Posted in discernment, galatians, grace, jesus, law, paul

Why did Paul spank the Galatians so hard?

Last week I wrote Should We Love False Teachers? in which I took a look at the aforementioned question and put forth an answer. (Answer: no).

O you foolish Galatians, who has bewitched you!?

I’m reading the book of Galatians this month, and the associated commentaries. The book I finished before this was 1 Corinthians, all about that rowdy crowd of raucous Christians Paul had to tame by reminding them that Christian liberty is not license to sin. The book of Galatians is a book about defending salvation by grace and not of works. In it, Paul refutes the Judaizers, a gang of false teachers who upset the Galatians into thinking they had to be circumcised and do other Mosaic law keeping in order to be saved. Paul had to remind the Galatians of their freedom in Christ is given by grace and not of works.

When you start reading the book of Galatians, one thing immediately strands out. Paul cut to the chase. Paul is usually blunt, but in no other book, however, did Paul fail at first to give a loving greeting full of thanks toward the recipients. He always found something to commend, even in the rowdy Corinthians.

Not so with the Galatians.

He says, “Hi, it’s me, Paul, and WHAT ARE YOU THINKING?!?!” to paraphrase.

Wait, weren’t the Corinthians worse? Why was Paul being so tough on the Galatians? The answer is, because sinful doctrine is worse than sinful behavior. Here is John MacArthur on the Galatian situation from his commentary.

After exposing the dangers of the false doctrines that threatened the Galatians, Paul exposes the wicked character of the men who espoused the doctrines. Like his Lord, Paul had great patience with those who were caught in even the deepest moral sin. As much as they condemned the sin itself and warned against its consequences, their love for the sinner was always evident. For the oft-divorced woman at Jacob’s well and the woman caught in the act of adultery, Jesus’ rebukes were gentle, and His offers of help were kind and encouraging (John 4:7 26; 8:3-11). And even before the hated and larcenous Zaccheus repented and came to saving faith, Jesus was not ashamed to eat with him (Luke 19:1-10).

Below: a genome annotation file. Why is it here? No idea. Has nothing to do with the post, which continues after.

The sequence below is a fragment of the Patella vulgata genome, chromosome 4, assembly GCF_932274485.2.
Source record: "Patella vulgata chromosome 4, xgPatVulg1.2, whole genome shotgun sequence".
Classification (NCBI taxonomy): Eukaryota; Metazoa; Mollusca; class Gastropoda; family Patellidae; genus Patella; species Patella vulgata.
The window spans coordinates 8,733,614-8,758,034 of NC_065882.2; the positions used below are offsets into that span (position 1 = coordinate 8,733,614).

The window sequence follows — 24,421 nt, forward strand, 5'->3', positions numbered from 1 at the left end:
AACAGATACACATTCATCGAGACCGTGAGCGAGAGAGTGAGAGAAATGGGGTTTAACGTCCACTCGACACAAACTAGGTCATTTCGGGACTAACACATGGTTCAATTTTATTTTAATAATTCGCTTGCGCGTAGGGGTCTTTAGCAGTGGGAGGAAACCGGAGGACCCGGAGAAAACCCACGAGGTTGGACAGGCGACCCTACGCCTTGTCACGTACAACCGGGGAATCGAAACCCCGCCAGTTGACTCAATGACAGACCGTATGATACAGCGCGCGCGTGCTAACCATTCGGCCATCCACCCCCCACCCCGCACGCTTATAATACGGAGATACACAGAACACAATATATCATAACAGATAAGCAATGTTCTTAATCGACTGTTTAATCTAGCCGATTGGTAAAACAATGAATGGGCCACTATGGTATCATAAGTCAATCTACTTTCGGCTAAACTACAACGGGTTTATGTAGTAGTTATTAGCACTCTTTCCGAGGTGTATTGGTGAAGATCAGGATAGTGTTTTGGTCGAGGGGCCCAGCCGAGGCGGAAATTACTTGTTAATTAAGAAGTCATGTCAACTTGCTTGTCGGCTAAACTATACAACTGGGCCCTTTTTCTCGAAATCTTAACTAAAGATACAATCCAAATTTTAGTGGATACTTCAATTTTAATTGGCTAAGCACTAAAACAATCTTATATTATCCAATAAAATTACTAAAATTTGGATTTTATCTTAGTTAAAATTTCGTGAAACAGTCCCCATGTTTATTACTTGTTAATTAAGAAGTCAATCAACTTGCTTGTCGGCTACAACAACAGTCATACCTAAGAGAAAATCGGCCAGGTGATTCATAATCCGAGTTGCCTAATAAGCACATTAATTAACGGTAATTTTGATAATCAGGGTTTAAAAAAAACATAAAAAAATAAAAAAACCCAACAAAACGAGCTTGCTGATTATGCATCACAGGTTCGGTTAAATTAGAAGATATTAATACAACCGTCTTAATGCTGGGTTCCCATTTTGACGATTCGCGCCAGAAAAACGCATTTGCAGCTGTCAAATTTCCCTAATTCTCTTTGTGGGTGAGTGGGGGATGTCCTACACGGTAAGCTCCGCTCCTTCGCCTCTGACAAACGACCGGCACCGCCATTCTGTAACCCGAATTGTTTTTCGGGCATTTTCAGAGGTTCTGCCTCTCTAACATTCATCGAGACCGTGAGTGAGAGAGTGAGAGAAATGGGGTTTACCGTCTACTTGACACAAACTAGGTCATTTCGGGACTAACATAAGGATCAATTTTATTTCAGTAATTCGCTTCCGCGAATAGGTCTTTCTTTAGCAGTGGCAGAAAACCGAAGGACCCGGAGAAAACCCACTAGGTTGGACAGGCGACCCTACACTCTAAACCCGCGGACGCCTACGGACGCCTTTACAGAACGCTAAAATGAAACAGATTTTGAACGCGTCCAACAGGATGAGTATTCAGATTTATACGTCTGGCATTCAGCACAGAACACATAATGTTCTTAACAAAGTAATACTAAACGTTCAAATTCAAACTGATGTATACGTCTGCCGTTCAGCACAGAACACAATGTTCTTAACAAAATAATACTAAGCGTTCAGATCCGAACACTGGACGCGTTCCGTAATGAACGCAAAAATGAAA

But for the self-righteous scribes and Pharisees—whose outward lives were ceremonially impeccable, but who refused to recognize their spiritual need and Who continually corrupted the people’s minds with their legalistic perversion of true Judaism—Jesus had only condemnation. The scribes and Pharisees were the primary teachers and interpreters of Scripture. When a man was initiated into the scribal office, he was given a key that symbolized his qualification to teach. Yet Jesus called them hypocrites, deceivers, extortioners, misguided proselytizes, blind guides, fools, inwardly corrupt and foul, partners with those who killed the prophets and murderers themselves, serpents and vipers, and future persecutors of His church (Matt. 23:13-36). Their worst evil, however, was one that Isaiah had prophesied of them more than six hundred years earlier: “In vain do they worship Me, leaching as doctrines the precepts Of men” (Matt. 15:9; cf. Isa. 29:13).

Paul, too, was longsuffering with those who were caught in sin, as his letters to the immature, factious, and immoral believers at Corinth attest. But also like the Lord, the apostle’s most scathing denunciations were reserved for those who pervert God’s truth and lead others into falsehood.

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Paul extols the Law for its place to remind us of mercy. However, misuse of the Law condemns! THAT is the horror of false teachers! Wrong behavior is external and can be corrected, a poisoned heart full of false notions about Jesus is condemning!

Charles Spurgeon said, in his sermon on Galatians 3:13, “The Curse Removed“,

O ye who trust in the law for your salvation! ye have erred from the faith; ye do not understand God’s designs; ye are ignorant of every one of God’s truths. The law was given by Moses to make men feel themselves condemned, but never to save them; its very intention was to “conclude us all in unbelief, and to condemn us all, that he might have mercy upon all.” It was intended by its thunders to crush every hope of self-righteousness, by its lightnings to scathe and demolish every tower of our own works, that we might be brought humbly and simply to accept a finished salvation through the one mighty Mediator

Anyone who believes – or teaches – differently is ignorant:

If anyone teaches a different doctrine and does not agree with the sound words of our Lord Jesus Christ and the teaching that accords with godliness, 4 he is puffed up with conceit and understands nothing. (1 Timothy 6:3-4)


Christian writer and Georgia teacher's aide who loves Jesus, a quiet life, art, beauty, and children.